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Kieran O'Callaghan

  • Winner of the Babcock Award, European Mechanical Engineering Student of the Year 2011
  • Winner of the Oscar Wilde Gold Medal, Engineering and Mechanical Sciences, 2011 Undergraduate Awards of Ireland and Northern Ireland

Title of Award: European Student Innovator of the Year 2012
Awarding Body: Innovact 2012
Location: Reims France

Course: Mechanical Engineering
Year: 2011

Award Details:

Kieran's developing VisionRETM device segments and classifies 3D objects/obstacles in real-time and presents the 3D information to the user in a more intuitive manner via multimodal electro-tactile, vibro-tactile and audio Human Machine Interfaces. The device identifies the presence, description and distance of objects and conveys that information to the user in a simple form. This kind of information can be used to allow the user to perform simple functions such as avoid obstacles as well as giving the user the ability to recognise their surroundings. This latter aspect of the device allows the vision impaired person to broaden their routines and be more independent.

The highly innovated Tongue Display Unit, developed by Kieran, has been designed and operates as a subject control and information system - the subject tongue effectively acts as a computer mouse, enabling the visually impaired user to select and control focus, range and breadth of determined Time of Flight vision data. The segmented visual information from the TOF camera is coded into electro-tactile pulses and presented to the user on the 64 channel electro-tactile tongue display unit designed by the author. The tongue is ideally suited to receive sensory information via electro-stimulation. The saliva in the mouth acts as an electrolyte which provides excellent electrical conductivity between the tongue and stimulator.

Recent advances in Time of Flight (TOF) imaging technology have presented new opportunities to develop improved sensory substitution systems for compensation of visual sensory loss. In sensory substitution, information from an artificial receptor/sensor is relayed to the brain via a Human Machine Interface. The brain is able to utilise this information as a substitute for what is usually transmitted from an intact sense organ such as the eye. EEG subject testing of the developing VisionRETM device has demonstrated evoked potentials detected in the visual cortex. The potential for plasticity visual development/learning in the visually impaired points to a genuinely world class and life changing product for the visually impaired.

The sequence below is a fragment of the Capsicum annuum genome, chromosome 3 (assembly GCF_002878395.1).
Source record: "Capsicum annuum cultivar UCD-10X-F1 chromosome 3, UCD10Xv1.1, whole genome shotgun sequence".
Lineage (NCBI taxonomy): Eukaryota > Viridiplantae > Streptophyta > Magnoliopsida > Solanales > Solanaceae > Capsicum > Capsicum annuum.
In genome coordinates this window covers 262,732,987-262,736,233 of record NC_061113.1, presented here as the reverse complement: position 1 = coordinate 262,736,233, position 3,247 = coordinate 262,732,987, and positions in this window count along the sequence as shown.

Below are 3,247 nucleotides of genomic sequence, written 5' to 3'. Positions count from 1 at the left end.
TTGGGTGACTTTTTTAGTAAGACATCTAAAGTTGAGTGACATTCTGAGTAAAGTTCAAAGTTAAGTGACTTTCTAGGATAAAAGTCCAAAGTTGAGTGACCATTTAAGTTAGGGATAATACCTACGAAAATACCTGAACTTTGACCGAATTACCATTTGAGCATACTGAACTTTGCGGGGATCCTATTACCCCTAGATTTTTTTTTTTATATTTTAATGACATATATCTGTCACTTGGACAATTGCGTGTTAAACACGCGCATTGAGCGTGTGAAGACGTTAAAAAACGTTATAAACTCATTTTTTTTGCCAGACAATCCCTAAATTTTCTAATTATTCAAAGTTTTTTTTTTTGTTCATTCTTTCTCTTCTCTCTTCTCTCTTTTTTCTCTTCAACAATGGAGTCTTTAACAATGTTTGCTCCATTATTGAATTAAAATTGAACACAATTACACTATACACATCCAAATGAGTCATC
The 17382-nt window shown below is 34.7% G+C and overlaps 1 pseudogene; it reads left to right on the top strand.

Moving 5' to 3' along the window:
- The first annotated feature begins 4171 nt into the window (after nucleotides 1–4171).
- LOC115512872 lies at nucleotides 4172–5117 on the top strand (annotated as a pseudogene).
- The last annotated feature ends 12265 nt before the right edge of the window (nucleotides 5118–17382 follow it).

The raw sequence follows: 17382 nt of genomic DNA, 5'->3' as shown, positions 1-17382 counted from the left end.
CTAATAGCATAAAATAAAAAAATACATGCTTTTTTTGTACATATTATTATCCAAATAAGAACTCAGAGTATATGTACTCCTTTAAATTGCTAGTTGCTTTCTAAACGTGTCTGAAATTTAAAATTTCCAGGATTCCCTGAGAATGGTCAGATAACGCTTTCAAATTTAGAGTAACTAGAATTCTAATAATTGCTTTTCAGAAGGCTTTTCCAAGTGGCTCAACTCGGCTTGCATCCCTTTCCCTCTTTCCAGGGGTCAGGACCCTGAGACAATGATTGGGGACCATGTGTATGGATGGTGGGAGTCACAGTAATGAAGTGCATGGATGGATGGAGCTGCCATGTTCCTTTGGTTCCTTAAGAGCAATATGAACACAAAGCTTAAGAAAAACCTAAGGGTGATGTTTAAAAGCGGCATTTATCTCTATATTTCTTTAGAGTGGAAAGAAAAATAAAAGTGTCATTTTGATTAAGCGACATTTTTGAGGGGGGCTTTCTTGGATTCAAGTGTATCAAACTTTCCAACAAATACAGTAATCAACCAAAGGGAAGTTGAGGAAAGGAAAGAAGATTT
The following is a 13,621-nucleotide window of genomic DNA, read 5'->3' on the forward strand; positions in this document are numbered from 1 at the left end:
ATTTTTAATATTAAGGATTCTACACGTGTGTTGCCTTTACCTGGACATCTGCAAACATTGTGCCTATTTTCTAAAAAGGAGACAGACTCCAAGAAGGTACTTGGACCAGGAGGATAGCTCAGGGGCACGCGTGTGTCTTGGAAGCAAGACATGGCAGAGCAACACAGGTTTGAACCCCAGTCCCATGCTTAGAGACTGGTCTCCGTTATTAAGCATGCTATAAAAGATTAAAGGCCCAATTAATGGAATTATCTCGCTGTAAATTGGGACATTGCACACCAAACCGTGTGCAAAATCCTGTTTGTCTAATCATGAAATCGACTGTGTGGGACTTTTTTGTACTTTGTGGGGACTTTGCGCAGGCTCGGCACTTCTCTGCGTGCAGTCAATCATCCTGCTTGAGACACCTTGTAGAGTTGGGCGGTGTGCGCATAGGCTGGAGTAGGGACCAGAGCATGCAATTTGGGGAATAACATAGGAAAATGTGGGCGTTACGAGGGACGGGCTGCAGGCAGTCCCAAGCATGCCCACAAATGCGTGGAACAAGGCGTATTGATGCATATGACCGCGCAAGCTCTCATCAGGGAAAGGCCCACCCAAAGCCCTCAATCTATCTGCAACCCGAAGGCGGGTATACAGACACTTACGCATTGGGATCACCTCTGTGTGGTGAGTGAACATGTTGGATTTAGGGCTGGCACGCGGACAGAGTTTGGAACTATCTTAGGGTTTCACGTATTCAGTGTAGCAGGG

Kieran's Vision Research Enterprises website may be accessed at: http://visionre.cit.ie/

 

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Kieran O'Callaghan
Kieran O'Callaghan
Cork Institute of Technology PHD Student, Kieran O'Callaghan returning to Cork after winning the European Student Innovator of the Year at the European Student Innovation Finals in Reims, France.
He was declared winner among a field of 42 Finalists from 28 countries. It is the first time the award has been won outright by an irish student.
Pic Darragh Kane
Kieran O'Callaghan
Kieran O'Callaghan
Cork Institute of Technology PHD Student, Kieran O'Callaghan returning to Cork after winning the European Student Innovator of the Year at the European Student Innovation Finals in Reims, France.
He was declared winner among a field of 42 Finalists from 28 countries. It is the first time the award has been won outright by an irish student.
Pic Darragh Kane
Kieran O'Callaghan
Kieran O'Callaghan
Cork Institute of Technology PHD Student, Kieran O'Callaghan returning to Cork after winning the European Student Innovator of the Year at the European Student Innovation Finals in Reims, France.
He was declared winner among a field of 42 Finalists from 28 countries. It is the first time the award has been won outright by an irish student.
Pic Darragh Kane
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